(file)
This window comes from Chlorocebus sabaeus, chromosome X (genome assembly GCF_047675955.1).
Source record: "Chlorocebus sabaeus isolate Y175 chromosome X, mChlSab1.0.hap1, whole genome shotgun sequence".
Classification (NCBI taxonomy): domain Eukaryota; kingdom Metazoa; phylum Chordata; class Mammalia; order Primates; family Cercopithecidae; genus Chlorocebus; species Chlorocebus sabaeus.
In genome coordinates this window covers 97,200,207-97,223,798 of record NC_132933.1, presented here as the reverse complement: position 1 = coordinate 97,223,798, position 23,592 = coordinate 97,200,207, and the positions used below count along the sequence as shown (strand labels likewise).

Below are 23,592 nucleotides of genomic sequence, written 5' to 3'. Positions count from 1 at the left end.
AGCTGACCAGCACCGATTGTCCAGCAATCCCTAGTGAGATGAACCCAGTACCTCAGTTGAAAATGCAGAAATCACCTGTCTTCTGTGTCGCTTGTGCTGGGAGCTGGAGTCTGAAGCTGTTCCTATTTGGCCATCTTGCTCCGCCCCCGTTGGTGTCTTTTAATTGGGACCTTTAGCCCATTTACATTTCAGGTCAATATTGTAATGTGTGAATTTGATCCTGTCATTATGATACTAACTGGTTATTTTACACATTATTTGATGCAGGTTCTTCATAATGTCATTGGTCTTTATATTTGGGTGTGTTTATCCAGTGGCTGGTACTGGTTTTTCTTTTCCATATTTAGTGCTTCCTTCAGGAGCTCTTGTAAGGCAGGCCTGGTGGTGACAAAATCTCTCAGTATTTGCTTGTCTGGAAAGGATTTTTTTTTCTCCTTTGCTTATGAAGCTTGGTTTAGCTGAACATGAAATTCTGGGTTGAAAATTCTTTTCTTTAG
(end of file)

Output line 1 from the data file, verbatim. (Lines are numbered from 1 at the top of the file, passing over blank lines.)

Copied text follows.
This window comes from Chlorocebus sabaeus, chromosome X (genome assembly GCF_047675955.1).